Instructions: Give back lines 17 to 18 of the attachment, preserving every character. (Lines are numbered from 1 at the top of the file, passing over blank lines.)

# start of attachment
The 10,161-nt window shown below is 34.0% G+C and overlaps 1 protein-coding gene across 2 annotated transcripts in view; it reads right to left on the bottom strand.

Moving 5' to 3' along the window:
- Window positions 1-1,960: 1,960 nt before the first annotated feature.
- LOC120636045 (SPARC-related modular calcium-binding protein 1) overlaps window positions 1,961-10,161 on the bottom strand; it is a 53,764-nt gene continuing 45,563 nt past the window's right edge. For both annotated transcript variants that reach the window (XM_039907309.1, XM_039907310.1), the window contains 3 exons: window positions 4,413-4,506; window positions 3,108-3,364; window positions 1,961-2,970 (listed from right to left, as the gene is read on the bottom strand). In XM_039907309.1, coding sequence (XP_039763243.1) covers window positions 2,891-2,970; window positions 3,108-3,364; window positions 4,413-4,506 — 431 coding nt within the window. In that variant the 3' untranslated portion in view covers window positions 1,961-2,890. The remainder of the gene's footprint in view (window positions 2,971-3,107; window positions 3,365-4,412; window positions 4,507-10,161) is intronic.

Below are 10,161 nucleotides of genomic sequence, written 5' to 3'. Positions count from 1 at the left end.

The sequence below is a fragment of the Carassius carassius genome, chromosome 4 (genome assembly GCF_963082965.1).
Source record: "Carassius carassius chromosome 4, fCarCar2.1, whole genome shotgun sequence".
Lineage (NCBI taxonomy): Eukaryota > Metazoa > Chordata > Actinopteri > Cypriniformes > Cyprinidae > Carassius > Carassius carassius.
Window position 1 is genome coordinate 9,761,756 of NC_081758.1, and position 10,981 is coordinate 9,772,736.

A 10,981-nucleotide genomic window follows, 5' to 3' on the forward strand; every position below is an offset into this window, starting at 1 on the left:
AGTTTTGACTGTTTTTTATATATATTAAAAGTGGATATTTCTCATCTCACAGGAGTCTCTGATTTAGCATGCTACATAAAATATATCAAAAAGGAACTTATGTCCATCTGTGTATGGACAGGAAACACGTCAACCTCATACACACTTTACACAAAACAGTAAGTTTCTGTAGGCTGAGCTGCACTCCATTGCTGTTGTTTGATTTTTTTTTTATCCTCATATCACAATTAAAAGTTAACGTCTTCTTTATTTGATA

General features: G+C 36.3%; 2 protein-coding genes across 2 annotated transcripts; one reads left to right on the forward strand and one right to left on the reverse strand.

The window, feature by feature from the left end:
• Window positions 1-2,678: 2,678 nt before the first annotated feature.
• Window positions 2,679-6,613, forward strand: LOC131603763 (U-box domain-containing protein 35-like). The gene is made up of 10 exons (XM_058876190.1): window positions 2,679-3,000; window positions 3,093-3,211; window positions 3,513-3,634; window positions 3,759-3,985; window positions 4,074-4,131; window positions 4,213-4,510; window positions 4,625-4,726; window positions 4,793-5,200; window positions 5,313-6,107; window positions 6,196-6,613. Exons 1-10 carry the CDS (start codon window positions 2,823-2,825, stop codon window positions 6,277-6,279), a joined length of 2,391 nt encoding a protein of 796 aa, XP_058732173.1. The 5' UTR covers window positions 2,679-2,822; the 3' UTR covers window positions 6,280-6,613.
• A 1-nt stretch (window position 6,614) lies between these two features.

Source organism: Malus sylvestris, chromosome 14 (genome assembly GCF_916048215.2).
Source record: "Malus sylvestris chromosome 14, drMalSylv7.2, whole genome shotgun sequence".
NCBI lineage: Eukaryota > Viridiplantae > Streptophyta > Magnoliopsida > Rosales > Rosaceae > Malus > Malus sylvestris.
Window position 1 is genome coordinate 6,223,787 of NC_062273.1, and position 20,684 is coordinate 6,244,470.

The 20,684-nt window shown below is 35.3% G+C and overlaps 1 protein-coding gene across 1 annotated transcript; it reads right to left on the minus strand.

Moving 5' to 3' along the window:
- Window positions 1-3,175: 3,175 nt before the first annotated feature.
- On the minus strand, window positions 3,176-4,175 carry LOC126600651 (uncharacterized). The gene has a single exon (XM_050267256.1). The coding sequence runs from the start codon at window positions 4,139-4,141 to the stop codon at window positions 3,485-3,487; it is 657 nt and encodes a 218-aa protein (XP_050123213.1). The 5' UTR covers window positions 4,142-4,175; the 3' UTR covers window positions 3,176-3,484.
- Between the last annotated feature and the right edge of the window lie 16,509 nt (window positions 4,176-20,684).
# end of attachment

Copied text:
Source organism: Malus sylvestris, chromosome 14 (genome assembly GCF_916048215.2).
Source record: "Malus sylvestris chromosome 14, drMalSylv7.2, whole genome shotgun sequence".